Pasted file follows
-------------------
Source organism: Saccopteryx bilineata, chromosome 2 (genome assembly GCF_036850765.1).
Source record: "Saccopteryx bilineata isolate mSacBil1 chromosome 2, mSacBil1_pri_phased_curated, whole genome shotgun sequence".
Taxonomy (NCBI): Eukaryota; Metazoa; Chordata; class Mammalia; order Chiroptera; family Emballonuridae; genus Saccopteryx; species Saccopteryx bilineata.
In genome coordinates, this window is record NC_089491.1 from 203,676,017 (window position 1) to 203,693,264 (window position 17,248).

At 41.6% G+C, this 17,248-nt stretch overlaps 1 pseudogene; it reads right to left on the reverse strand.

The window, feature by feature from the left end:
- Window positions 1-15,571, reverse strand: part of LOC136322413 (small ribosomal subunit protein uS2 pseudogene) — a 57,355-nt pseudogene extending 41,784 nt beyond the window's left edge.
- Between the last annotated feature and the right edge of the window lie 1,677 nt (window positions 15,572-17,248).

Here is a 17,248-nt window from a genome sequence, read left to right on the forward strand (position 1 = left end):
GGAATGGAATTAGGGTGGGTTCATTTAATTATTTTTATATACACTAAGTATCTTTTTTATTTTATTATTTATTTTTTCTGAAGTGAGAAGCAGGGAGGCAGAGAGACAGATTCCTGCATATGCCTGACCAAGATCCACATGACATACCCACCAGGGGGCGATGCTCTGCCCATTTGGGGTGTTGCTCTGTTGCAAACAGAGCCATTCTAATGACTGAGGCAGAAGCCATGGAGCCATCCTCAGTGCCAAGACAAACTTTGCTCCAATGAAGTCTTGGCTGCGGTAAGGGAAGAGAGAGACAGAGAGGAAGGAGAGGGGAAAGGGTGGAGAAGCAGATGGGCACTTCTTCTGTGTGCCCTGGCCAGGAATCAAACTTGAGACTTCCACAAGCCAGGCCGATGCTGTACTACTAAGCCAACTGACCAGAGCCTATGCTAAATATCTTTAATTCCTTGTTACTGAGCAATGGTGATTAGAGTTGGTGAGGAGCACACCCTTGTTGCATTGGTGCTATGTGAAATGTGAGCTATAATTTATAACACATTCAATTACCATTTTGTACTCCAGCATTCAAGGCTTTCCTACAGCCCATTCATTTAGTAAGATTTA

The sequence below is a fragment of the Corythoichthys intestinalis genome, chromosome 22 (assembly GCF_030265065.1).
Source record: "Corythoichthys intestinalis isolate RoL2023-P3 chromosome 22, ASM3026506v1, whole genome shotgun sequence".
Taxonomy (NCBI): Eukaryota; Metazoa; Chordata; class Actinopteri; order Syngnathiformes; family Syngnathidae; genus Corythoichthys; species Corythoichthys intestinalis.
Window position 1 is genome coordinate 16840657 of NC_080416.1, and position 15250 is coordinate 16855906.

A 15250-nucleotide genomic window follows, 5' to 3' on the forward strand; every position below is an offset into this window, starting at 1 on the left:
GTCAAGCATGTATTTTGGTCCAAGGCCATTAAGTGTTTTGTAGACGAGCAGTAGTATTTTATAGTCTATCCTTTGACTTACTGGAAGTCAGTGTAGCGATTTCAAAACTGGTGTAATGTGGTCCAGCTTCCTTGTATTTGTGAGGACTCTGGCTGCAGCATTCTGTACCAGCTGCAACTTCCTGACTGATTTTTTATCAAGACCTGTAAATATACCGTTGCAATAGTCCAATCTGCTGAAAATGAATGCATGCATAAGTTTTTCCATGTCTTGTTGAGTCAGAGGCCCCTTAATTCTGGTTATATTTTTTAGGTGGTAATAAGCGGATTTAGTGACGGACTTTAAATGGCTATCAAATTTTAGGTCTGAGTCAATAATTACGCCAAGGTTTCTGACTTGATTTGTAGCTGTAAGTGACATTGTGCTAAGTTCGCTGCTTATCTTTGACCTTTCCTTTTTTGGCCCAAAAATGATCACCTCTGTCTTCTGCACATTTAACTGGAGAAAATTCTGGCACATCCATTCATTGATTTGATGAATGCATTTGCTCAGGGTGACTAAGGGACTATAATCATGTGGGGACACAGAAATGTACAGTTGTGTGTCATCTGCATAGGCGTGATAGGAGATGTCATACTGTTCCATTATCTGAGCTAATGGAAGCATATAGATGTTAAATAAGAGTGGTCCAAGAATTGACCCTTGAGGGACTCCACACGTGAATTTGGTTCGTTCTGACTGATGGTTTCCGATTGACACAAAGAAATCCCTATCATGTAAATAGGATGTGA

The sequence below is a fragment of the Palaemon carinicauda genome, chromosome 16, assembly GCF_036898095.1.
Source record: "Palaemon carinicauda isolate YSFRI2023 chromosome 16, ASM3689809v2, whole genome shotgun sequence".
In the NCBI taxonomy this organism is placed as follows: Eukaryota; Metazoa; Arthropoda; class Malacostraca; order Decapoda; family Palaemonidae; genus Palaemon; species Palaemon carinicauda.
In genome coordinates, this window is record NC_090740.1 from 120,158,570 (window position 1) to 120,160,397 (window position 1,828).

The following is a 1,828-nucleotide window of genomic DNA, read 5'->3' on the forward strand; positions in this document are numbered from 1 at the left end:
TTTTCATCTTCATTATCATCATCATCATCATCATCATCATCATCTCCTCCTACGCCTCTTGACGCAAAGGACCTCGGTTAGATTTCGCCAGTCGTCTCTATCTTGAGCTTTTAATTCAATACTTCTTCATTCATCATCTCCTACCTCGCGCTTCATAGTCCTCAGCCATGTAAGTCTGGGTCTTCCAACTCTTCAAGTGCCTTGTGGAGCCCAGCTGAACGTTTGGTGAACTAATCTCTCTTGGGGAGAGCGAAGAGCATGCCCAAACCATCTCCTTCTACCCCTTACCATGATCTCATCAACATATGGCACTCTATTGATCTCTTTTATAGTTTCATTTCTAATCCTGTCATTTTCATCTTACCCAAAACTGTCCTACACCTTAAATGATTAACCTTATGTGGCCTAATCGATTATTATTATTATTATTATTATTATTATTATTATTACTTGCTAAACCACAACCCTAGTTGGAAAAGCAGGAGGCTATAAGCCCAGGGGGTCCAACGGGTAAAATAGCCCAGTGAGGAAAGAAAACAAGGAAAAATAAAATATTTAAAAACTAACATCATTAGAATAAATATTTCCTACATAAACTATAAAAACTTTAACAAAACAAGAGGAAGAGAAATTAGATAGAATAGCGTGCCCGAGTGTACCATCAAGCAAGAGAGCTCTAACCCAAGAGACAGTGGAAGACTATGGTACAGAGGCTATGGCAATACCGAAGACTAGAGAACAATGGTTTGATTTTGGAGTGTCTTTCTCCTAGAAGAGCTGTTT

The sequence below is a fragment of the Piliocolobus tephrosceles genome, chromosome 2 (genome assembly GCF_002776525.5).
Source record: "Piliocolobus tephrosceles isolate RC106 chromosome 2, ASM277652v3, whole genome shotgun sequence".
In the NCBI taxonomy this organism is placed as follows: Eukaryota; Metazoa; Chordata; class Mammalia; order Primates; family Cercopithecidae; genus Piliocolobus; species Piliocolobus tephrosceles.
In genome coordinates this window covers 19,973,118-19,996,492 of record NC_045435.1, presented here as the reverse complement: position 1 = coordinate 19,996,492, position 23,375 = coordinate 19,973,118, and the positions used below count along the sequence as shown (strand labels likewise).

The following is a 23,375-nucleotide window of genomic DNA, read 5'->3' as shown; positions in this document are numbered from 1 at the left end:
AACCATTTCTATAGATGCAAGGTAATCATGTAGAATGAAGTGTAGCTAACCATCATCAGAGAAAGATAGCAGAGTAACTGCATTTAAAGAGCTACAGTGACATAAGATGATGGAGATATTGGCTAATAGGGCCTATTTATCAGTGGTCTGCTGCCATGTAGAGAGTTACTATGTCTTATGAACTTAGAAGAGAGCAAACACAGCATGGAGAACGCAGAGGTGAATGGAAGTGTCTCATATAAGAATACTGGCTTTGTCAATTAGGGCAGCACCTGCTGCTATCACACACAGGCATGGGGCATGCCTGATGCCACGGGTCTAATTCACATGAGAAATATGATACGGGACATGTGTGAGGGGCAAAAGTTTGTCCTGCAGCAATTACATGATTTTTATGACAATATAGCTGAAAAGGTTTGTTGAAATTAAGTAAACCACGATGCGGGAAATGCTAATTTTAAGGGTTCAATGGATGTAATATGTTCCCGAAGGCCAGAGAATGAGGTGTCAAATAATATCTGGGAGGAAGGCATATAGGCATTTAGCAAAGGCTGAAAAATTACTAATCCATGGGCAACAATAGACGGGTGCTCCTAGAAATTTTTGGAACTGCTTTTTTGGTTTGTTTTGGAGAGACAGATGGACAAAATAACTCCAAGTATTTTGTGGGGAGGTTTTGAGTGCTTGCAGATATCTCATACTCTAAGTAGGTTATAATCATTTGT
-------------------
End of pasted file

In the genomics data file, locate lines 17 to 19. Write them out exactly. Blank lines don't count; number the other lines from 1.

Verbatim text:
The sequence below is a fragment of the Palaemon carinicauda genome, chromosome 16, assembly GCF_036898095.1.
Source record: "Palaemon carinicauda isolate YSFRI2023 chromosome 16, ASM3689809v2, whole genome shotgun sequence".
In the NCBI taxonomy this organism is placed as follows: Eukaryota; Metazoa; Arthropoda; class Malacostraca; order Decapoda; family Palaemonidae; genus Palaemon; species Palaemon carinicauda.